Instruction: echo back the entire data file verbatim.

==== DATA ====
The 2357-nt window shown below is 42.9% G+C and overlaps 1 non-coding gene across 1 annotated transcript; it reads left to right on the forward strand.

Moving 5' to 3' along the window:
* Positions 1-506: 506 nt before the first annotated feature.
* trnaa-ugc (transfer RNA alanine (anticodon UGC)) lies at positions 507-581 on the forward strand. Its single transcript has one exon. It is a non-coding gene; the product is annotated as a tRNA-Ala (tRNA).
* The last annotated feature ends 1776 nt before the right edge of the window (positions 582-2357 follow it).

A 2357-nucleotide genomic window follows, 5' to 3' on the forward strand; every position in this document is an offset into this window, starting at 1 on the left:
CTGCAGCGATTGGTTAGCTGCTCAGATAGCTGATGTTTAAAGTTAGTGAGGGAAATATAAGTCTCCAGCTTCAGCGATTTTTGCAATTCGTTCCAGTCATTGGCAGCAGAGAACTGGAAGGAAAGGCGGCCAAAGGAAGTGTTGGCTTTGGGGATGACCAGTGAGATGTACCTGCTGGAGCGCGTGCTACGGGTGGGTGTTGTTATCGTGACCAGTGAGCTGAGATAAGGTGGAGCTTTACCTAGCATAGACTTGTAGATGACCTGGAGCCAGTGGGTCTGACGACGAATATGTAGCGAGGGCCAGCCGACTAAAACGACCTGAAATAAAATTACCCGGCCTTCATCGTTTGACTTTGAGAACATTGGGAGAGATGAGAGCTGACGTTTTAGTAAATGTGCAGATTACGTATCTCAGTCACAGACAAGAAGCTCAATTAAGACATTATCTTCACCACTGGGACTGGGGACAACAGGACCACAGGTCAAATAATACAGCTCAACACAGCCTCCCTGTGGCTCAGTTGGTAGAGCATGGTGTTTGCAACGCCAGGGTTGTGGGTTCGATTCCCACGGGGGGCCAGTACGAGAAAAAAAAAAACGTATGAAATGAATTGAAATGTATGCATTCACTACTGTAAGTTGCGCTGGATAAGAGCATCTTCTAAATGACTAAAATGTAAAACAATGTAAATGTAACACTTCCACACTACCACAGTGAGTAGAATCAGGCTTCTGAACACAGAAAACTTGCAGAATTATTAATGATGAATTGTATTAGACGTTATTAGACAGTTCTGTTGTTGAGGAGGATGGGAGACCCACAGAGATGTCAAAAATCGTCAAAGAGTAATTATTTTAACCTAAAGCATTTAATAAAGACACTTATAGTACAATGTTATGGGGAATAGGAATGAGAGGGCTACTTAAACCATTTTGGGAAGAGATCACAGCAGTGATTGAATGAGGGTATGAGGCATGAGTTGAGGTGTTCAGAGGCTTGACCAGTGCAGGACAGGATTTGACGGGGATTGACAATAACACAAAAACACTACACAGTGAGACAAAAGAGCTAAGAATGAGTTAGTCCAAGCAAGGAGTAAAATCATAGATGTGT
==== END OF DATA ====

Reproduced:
The 2357-nt window shown below is 42.9% G+C and overlaps 1 non-coding gene across 1 annotated transcript; it reads left to right on the forward strand.

Moving 5' to 3' along the window:
* Positions 1-506: 506 nt before the first annotated feature.
* trnaa-ugc (transfer RNA alanine (anticodon UGC)) lies at positions 507-581 on the forward strand. Its single transcript has one exon. It is a non-coding gene; the product is annotated as a tRNA-Ala (tRNA).
* The last annotated feature ends 1776 nt before the right edge of the window (positions 582-2357 follow it).

A 2357-nucleotide genomic window follows, 5' to 3' on the forward strand; every position in this document is an offset into this window, starting at 1 on the left:
CTGCAGCGATTGGTTAGCTGCTCAGATAGCTGATGTTTAAAGTTAGTGAGGGAAATATAAGTCTCCAGCTTCAGCGATTTTTGCAATTCGTTCCAGTCATTGGCAGCAGAGAACTGGAAGGAAAGGCGGCCAAAGGAAGTGTTGGCTTTGGGGATGACCAGTGAGATGTACCTGCTGGAGCGCGTGCTACGGGTGGGTGTTGTTATCGTGACCAGTGAGCTGAGATAAGGTGGAGCTTTACCTAGCATAGACTTGTAGATGACCTGGAGCCAGTGGGTCTGACGACGAATATGTAGCGAGGGCCAGCCGACTAAAACGACCTGAAATAAAATTACCCGGCCTTCATCGTTTGACTTTGAGAACATTGGGAGAGATGAGAGCTGACGTTTTAGTAAATGTGCAGATTACGTATCTCAGTCACAGACAAGAAGCTCAATTAAGACATTATCTTCACCACTGGGACTGGGGACAACAGGACCACAGGTCAAATAATACAGCTCAACACAGCCTCCCTGTGGCTCAGTTGGTAGAGCATGGTGTTTGCAACGCCAGGGTTGTGGGTTCGATTCCCACGGGGGGCCAGTACGAGAAAAAAAAAAACGTATGAAATGAATTGAAATGTATGCATTCACTACTGTAAGTTGCGCTGGATAAGAGCATCTTCTAAATGACTAAAATGTAAAACAATGTAAATGTAACACTTCCACACTACCACAGTGAGTAGAATCAGGCTTCTGAACACAGAAAACTTGCAGAATTATTAATGATGAATTGTATTAGACGTTATTAGACAGTTCTGTTGTTGAGGAGGATGGGAGACCCACAGAGATGTCAAAAATCGTCAAAGAGTAATTATTTTAACCTAAAGCATTTAATAAAGACACTTATAGTACAATGTTATGGGGAATAGGAATGAGAGGGCTACTTAAACCATTTTGGGAAGAGATCACAGCAGTGATTGAATGAGGGTATGAGGCATGAGTTGAGGTGTTCAGAGGCTTGACCAGTGCAGGACAGGATTTGACGGGGATTGACAATAACACAAAAACACTACACAGTGAGACAAAAGAGCTAAGAATGAGTTAGTCCAAGCAAGGAGTAAAATCATAGATGTGT